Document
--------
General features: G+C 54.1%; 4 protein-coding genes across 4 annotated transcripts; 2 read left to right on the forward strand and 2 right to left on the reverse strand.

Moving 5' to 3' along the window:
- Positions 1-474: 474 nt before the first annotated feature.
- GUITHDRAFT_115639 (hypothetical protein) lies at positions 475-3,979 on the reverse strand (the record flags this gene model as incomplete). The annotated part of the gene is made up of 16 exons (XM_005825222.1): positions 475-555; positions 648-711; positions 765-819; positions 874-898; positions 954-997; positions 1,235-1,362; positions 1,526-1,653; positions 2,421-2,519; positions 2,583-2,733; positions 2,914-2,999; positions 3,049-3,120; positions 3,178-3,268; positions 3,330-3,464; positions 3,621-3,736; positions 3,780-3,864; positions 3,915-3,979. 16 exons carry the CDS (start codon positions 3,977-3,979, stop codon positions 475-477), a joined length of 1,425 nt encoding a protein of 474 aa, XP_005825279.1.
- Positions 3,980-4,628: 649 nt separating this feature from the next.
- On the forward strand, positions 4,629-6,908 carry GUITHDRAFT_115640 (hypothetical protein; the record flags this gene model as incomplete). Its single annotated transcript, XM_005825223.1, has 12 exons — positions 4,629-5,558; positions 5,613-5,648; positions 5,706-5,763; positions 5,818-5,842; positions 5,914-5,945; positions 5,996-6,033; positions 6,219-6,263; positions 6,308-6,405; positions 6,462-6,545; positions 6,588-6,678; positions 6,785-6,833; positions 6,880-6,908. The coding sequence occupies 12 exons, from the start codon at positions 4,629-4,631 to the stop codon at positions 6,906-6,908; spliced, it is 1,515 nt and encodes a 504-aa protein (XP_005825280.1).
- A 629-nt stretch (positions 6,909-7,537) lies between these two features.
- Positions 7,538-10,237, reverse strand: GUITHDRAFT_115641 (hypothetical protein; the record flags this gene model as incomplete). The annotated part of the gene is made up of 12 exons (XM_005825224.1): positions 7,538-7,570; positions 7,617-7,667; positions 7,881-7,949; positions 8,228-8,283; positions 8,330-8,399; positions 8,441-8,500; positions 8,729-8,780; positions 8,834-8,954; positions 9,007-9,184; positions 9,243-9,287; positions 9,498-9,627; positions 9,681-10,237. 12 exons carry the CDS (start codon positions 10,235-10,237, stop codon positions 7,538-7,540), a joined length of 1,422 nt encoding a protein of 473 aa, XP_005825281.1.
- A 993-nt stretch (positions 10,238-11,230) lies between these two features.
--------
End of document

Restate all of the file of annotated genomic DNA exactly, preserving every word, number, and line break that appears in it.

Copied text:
General features: G+C 54.1%; 4 protein-coding genes across 4 annotated transcripts; 2 read left to right on the forward strand and 2 right to left on the reverse strand.

Moving 5' to 3' along the window:
- Positions 1-474: 474 nt before the first annotated feature.
- GUITHDRAFT_115639 (hypothetical protein) lies at positions 475-3,979 on the reverse strand (the record flags this gene model as incomplete). The annotated part of the gene is made up of 16 exons (XM_005825222.1): positions 475-555; positions 648-711; positions 765-819; positions 874-898; positions 954-997; positions 1,235-1,362; positions 1,526-1,653; positions 2,421-2,519; positions 2,583-2,733; positions 2,914-2,999; positions 3,049-3,120; positions 3,178-3,268; positions 3,330-3,464; positions 3,621-3,736; positions 3,780-3,864; positions 3,915-3,979. 16 exons carry the CDS (start codon positions 3,977-3,979, stop codon positions 475-477), a joined length of 1,425 nt encoding a protein of 474 aa, XP_005825279.1.
- Positions 3,980-4,628: 649 nt separating this feature from the next.
- On the forward strand, positions 4,629-6,908 carry GUITHDRAFT_115640 (hypothetical protein; the record flags this gene model as incomplete). Its single annotated transcript, XM_005825223.1, has 12 exons — positions 4,629-5,558; positions 5,613-5,648; positions 5,706-5,763; positions 5,818-5,842; positions 5,914-5,945; positions 5,996-6,033; positions 6,219-6,263; positions 6,308-6,405; positions 6,462-6,545; positions 6,588-6,678; positions 6,785-6,833; positions 6,880-6,908. The coding sequence occupies 12 exons, from the start codon at positions 4,629-4,631 to the stop codon at positions 6,906-6,908; spliced, it is 1,515 nt and encodes a 504-aa protein (XP_005825280.1).
- A 629-nt stretch (positions 6,909-7,537) lies between these two features.
- Positions 7,538-10,237, reverse strand: GUITHDRAFT_115641 (hypothetical protein; the record flags this gene model as incomplete). The annotated part of the gene is made up of 12 exons (XM_005825224.1): positions 7,538-7,570; positions 7,617-7,667; positions 7,881-7,949; positions 8,228-8,283; positions 8,330-8,399; positions 8,441-8,500; positions 8,729-8,780; positions 8,834-8,954; positions 9,007-9,184; positions 9,243-9,287; positions 9,498-9,627; positions 9,681-10,237. 12 exons carry the CDS (start codon positions 10,235-10,237, stop codon positions 7,538-7,540), a joined length of 1,422 nt encoding a protein of 473 aa, XP_005825281.1.
- A 993-nt stretch (positions 10,238-11,230) lies between these two features.